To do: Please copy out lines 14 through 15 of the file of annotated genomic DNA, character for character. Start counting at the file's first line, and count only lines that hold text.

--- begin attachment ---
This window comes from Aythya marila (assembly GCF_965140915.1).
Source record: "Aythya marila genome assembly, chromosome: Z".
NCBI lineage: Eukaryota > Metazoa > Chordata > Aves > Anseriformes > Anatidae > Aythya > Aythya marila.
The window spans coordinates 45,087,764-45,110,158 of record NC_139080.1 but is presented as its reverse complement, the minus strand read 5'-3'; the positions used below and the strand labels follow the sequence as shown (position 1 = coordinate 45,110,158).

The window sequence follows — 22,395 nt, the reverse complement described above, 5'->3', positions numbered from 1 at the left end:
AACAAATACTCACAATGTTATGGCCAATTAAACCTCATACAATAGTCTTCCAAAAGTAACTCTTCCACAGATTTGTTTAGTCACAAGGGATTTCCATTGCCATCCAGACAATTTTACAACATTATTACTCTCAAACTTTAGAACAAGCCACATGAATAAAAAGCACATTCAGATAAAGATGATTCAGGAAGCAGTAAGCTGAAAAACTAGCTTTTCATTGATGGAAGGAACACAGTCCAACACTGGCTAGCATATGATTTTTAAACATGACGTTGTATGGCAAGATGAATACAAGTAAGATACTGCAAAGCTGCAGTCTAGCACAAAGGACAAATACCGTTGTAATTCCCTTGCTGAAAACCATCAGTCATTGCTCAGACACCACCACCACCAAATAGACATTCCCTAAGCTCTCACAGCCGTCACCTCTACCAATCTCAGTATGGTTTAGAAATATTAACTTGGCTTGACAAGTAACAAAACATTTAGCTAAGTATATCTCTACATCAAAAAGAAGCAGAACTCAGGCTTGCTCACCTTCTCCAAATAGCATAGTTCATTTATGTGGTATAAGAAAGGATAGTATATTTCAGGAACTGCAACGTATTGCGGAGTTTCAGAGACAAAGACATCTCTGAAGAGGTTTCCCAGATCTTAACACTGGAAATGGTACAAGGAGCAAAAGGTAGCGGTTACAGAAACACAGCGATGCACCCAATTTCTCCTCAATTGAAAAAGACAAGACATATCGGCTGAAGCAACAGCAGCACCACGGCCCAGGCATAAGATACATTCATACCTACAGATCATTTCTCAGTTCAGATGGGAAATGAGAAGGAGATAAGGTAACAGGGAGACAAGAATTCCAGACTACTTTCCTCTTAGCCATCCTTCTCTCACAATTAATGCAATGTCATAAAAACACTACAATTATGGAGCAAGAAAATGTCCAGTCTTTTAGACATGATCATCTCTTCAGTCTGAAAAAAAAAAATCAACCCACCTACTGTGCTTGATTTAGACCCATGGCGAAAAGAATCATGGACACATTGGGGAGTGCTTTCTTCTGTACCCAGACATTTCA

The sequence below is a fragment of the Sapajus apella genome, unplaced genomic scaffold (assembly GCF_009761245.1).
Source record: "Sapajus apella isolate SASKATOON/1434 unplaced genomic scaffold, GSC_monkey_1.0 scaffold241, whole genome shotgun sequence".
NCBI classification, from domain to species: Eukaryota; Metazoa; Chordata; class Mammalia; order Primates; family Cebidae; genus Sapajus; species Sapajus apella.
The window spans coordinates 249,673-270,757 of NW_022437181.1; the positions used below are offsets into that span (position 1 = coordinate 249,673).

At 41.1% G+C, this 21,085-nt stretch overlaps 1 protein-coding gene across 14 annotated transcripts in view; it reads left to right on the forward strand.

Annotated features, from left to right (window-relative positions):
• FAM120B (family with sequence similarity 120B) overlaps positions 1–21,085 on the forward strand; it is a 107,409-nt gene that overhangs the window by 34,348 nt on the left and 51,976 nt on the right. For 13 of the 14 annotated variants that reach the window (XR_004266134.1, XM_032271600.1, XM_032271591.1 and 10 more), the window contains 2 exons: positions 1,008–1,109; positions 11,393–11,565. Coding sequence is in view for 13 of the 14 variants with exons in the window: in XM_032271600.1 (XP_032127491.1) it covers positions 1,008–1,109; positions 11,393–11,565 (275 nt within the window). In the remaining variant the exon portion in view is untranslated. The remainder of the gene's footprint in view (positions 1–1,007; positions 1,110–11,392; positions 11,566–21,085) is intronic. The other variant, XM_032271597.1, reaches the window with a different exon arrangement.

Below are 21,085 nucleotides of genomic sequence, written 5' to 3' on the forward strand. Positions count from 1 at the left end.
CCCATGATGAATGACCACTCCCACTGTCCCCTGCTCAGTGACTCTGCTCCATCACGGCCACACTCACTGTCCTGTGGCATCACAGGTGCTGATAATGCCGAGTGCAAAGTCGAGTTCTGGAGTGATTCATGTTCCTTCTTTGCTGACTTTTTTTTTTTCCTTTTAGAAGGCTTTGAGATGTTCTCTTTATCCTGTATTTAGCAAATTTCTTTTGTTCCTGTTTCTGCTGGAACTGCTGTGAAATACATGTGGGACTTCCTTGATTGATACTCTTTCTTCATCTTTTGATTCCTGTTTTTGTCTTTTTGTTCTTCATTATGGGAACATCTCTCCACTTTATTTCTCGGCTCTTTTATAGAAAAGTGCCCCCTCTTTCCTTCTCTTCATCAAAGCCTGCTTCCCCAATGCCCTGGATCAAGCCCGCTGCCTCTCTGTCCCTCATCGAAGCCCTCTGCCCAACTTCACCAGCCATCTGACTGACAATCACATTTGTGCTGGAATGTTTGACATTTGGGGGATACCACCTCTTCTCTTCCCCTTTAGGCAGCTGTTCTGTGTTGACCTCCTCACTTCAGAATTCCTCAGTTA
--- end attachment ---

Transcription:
Below are 21,085 nucleotides of genomic sequence, written 5' to 3' on the forward strand. Positions count from 1 at the left end.
CCCATGATGAATGACCACTCCCACTGTCCCCTGCTCAGTGACTCTGCTCCATCACGGCCACACTCACTGTCCTGTGGCATCACAGGTGCTGATAATGCCGAGTGCAAAGTCGAGTTCTGGAGTGATTCATGTTCCTTCTTTGCTGACTTTTTTTTTTTCCTTTTAGAAGGCTTTGAGATGTTCTCTTTATCCTGTATTTAGCAAATTTCTTTTGTTCCTGTTTCTGCTGGAACTGCTGTGAAATACATGTGGGACTTCCTTGATTGATACTCTTTCTTCATCTTTTGATTCCTGTTTTTGTCTTTTTGTTCTTCATTATGGGAACATCTCTCCACTTTATTTCTCGGCTCTTTTATAGAAAAGTGCCCCCTCTTTCCTTCTCTTCATCAAAGCCTGCTTCCCCAATGCCCTGGATCAAGCCCGCTGCCTCTCTGTCCCTCATCGAAGCCCTCTGCCCAACTTCACCAGCCATCTGACTGACAATCACATTTGTGCTGGAATGTTTGACATTTGGGGGATACCACCTCTTCTCTTCCCCTTTAGGCAGCTGTTCTGTGTTGACCTCCTCACTTCAGAATTCCTCAGTTA